After 26 years serving the Burnaby public, the city's deputy engineer is checking into retirement.
Barry Davis was born and raised in the small farming town, Prince Albert, Sask. He had an uncle who worked in engineering and the profession sparked his interest from a young age.
"Everybody has a favourite aunt or uncle who was quite an idol," he told the NOW. "He was with a heavy construction company. He did a lot of major capital construction works, dams and bridges, and he was always fascinating to talk to."
When Davis was in school, he naturally gravitated towards the engineering path and received his science degree in civil engineering from the University of Saskatchewan.
"I was quite fortunate," he said.
"It was my career, and it truly did turn out to be what I wanted to do."
Then Davis applied to get his master's degree in business administration, but he needed a job.
"As a backup, I did a lot of highway engineering back in Saskatchewan before I came out here," he said. "I worked for a contractor. I had a lot of operations experience and managing union staff type experience."
A position in Burnaby's engineering department popped up in 1987, Davis took it and he was able to complete his master's, as well.
"The job looked interesting, and it fit what I thought my skill sets were," he said. "That's the way it turned out.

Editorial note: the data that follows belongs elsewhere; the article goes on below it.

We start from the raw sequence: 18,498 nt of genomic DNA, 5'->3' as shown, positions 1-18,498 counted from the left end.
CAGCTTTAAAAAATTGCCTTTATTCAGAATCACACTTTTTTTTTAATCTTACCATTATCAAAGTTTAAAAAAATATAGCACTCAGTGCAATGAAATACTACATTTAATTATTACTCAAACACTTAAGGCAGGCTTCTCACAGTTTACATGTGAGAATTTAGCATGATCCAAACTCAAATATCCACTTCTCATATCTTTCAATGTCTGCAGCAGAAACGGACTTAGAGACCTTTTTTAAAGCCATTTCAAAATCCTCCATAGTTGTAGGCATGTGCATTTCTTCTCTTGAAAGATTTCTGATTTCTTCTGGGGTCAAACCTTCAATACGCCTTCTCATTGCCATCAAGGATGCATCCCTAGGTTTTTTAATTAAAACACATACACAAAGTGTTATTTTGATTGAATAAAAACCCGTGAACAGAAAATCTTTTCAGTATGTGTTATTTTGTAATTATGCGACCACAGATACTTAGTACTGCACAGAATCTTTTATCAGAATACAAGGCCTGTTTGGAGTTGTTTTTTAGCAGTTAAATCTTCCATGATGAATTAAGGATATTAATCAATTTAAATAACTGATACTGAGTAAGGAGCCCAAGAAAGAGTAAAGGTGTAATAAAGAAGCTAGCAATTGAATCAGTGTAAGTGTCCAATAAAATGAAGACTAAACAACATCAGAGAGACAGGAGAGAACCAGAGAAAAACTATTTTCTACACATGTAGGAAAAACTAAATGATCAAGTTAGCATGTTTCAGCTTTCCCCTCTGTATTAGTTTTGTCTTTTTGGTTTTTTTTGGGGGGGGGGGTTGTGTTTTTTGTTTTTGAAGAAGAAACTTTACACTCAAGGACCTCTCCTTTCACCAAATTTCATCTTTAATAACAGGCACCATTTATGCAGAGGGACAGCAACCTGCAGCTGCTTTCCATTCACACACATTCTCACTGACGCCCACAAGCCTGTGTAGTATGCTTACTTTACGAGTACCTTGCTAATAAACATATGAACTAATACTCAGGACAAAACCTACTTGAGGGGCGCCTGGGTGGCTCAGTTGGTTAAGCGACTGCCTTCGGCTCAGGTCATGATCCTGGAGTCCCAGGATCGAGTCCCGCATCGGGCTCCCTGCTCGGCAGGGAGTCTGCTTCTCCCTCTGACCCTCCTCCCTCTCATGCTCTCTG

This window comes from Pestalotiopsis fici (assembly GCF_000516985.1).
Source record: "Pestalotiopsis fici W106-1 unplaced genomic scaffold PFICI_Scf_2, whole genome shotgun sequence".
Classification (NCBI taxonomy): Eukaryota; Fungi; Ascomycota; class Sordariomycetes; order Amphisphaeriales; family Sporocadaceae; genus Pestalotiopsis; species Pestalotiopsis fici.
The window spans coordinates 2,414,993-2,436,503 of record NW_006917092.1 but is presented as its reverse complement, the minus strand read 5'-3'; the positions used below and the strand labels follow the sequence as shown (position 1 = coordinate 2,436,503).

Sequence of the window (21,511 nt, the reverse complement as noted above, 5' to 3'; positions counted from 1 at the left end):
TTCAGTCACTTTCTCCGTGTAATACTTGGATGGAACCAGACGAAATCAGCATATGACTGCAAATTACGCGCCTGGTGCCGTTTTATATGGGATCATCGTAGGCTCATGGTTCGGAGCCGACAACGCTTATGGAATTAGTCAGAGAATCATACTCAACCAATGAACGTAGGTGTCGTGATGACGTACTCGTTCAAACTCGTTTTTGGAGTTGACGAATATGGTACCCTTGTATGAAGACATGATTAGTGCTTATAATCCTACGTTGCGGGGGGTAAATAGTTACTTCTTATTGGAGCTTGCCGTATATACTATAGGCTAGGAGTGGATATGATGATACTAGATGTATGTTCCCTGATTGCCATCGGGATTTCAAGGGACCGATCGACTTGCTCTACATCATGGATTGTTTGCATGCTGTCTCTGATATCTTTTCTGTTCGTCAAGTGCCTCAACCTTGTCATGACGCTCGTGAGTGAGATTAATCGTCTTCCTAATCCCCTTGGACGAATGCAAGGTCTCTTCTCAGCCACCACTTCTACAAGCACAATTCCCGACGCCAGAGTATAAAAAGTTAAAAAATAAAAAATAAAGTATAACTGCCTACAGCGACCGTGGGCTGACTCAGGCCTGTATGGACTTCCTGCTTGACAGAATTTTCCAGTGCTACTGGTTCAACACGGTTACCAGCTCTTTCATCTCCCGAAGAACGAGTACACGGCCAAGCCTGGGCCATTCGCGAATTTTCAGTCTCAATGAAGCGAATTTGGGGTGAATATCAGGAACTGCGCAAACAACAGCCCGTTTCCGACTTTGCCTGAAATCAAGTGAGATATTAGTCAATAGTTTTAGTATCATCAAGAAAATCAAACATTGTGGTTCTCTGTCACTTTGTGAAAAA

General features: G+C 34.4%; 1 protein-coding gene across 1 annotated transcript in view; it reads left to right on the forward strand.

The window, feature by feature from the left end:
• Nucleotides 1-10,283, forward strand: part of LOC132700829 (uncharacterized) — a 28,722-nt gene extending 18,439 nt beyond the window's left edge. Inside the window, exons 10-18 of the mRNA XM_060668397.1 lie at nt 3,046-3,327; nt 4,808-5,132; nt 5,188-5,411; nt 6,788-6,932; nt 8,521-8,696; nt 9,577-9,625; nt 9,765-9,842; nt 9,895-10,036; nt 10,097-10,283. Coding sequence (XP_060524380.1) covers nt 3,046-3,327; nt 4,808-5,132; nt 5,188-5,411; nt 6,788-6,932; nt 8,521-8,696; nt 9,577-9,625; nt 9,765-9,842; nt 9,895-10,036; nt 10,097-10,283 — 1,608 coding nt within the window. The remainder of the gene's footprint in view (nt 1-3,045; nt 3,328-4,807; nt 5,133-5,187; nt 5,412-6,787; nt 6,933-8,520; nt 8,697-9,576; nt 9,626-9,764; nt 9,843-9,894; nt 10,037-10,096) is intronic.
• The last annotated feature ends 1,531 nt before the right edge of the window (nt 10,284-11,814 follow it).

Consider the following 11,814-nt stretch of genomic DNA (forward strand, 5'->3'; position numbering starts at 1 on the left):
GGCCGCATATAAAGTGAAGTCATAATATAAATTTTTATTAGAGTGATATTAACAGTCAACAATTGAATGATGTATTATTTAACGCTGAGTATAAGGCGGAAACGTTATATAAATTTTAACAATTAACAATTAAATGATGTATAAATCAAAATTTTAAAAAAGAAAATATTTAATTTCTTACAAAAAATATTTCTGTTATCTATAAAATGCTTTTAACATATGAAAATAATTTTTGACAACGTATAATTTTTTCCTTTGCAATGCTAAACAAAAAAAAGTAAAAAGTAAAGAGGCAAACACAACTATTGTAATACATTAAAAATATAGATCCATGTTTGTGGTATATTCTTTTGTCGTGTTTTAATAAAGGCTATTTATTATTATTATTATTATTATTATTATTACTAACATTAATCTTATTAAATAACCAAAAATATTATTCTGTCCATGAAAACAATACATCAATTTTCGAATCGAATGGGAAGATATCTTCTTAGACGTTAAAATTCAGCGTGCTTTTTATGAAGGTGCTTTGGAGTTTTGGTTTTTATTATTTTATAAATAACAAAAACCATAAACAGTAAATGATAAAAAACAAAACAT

"I was not sure I was going to stay, and 26 years later, I'm sure I'm staying."
Davis started with the city as the roads and draining superintendent on the operation's side of the department.
"After roads and drainage, there was a reorganization," he said. "There was a position as assistant director of public works. I was fortunate enough to get that position ... in 1990."
His job included roads, water, sewage and drainage - and the renewal and rehabilitation work that goes with it.
In 2007, Davis was promoted to deputy director of the engineering department. Then for the last year, he was acting director of engineering.
"I decided it wasn't really my cup of tea," he said. "It's a different position.
It has a lot of interesting facets to it."
But, when Davis decided the job wasn't for him and he returned to his deputy position, he reflected on what he wanted to do next.
"What do I want to do? What's my focus? I decided it was time to do something different," he said.
"We'll do some traveling. ... Then I'll take a step back, relax for awhile, and then we'll see."
Davis is now 58 and is looking forward to joining his wife in retirement at the end of August. Next stop for them is a safari vacation in Africa.
"For now, I'm going to be half-way retired," he said. "Maybe I'll do some golfing. I'll learn how to golf. I swing a club at a ball, but I'm not
really a golfer. I might break down and take some lessons."
For the next generation of engineers who will soon join the workforce, Davis's advice to them is to not only focus on the technical side of things but to branch out and learn how to work with people.
Davis says knowing how to work well with and communicate with people is the most important part of the job.
Overall, he said his job kept him busy as there's always a problem to solve, a program to manage or develop, or have a look at and improve things - but the people he worked with kept him in Burnaby.
"It's never a steady state," Davis noted.
"I can truly say I don't think I've ever been bored, ever, in this job. I have to say it's a very fulfilling career. We came in and part of why I stayed was the people I worked with. It's just a great group of people."
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